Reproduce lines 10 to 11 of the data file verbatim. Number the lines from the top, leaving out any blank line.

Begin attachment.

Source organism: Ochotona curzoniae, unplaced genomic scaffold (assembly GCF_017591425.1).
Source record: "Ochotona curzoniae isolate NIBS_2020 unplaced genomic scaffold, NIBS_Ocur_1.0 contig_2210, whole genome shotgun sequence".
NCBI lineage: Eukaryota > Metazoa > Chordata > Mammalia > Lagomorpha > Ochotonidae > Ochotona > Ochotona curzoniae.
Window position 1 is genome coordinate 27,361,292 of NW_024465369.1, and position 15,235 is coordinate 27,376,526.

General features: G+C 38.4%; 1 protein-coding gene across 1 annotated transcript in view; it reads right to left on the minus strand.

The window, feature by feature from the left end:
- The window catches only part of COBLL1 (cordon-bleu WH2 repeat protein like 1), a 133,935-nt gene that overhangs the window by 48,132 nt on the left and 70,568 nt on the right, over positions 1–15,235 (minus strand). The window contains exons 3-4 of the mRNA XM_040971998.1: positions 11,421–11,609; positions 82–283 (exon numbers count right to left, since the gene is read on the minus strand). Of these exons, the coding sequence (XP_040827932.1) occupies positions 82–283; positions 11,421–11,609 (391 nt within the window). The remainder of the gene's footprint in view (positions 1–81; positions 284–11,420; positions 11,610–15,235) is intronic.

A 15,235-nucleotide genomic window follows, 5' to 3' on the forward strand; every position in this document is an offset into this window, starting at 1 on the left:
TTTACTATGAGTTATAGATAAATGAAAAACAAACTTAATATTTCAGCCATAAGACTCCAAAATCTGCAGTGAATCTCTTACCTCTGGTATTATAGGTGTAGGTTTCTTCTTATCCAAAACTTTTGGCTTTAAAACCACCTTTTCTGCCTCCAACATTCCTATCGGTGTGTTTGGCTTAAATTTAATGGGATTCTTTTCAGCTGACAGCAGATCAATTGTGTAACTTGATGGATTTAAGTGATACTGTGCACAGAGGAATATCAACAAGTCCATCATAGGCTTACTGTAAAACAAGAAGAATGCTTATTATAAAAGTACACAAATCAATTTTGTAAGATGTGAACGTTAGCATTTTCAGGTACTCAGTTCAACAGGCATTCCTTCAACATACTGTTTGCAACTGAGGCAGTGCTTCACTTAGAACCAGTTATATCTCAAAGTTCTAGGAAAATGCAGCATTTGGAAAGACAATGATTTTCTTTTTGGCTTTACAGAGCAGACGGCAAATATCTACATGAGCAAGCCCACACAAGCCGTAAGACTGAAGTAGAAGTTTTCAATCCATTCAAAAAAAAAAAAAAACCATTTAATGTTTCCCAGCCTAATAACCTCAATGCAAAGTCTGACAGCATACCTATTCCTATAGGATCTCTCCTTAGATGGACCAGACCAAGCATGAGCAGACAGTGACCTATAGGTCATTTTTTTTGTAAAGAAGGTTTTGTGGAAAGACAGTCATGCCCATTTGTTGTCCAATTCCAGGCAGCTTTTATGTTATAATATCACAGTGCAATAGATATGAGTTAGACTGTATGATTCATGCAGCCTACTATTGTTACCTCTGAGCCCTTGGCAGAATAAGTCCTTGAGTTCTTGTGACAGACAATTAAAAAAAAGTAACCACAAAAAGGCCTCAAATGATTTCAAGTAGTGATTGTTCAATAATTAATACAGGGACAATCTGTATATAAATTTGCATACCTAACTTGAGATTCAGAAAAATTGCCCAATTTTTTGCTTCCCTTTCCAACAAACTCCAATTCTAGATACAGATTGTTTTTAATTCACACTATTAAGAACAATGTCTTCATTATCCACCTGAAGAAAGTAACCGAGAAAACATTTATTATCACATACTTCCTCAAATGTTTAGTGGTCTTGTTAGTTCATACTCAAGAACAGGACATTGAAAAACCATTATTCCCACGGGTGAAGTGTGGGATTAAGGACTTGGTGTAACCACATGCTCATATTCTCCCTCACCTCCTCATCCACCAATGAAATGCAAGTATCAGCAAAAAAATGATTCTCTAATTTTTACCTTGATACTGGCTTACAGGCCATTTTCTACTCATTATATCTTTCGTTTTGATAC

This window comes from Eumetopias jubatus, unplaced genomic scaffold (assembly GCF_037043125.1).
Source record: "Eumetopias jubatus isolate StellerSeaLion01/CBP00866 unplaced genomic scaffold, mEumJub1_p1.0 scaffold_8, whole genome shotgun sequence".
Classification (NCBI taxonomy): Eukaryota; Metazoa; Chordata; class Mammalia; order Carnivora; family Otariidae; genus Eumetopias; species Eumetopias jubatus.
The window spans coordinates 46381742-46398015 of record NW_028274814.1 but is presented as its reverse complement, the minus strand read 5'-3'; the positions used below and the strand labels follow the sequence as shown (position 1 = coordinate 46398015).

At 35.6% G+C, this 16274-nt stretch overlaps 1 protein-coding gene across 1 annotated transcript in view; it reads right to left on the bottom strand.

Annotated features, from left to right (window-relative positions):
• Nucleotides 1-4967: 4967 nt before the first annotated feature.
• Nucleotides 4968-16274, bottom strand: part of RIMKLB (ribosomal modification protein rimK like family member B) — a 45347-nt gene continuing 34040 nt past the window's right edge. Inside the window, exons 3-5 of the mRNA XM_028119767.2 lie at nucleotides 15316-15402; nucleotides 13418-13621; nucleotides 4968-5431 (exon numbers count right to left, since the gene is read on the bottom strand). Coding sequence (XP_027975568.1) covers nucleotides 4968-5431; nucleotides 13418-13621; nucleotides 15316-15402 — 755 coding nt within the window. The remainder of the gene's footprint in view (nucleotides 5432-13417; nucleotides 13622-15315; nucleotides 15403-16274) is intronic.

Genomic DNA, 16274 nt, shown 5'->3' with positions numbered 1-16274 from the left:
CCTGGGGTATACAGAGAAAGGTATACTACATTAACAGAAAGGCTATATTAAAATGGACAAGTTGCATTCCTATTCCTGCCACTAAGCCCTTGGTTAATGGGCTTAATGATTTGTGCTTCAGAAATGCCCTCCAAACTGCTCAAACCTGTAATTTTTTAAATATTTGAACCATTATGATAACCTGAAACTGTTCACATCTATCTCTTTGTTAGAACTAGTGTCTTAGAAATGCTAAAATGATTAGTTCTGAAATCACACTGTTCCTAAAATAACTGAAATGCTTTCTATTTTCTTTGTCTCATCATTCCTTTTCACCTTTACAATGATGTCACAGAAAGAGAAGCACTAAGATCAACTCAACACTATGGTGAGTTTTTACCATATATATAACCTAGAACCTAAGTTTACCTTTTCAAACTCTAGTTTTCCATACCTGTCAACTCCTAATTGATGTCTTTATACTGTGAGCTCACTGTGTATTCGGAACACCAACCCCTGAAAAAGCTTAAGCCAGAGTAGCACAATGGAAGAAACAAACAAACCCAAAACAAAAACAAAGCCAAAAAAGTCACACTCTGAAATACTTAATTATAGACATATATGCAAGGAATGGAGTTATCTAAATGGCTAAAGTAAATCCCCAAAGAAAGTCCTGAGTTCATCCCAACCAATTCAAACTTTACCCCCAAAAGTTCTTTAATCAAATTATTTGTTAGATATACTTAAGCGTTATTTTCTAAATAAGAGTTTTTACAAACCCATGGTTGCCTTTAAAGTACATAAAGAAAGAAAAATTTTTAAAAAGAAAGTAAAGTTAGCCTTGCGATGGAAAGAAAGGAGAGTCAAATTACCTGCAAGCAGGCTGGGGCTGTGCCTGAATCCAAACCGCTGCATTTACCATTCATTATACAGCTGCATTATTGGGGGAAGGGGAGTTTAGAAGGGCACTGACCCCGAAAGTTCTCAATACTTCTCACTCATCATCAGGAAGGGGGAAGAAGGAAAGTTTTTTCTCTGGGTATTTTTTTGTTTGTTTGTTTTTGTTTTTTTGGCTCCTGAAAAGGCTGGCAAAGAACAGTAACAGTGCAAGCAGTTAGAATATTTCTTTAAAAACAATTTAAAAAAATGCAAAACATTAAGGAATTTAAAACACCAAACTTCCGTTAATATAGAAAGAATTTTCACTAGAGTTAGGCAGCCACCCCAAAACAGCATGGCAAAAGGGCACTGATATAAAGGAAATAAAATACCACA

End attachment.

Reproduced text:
This window comes from Eumetopias jubatus, unplaced genomic scaffold (assembly GCF_037043125.1).
Source record: "Eumetopias jubatus isolate StellerSeaLion01/CBP00866 unplaced genomic scaffold, mEumJub1_p1.0 scaffold_8, whole genome shotgun sequence".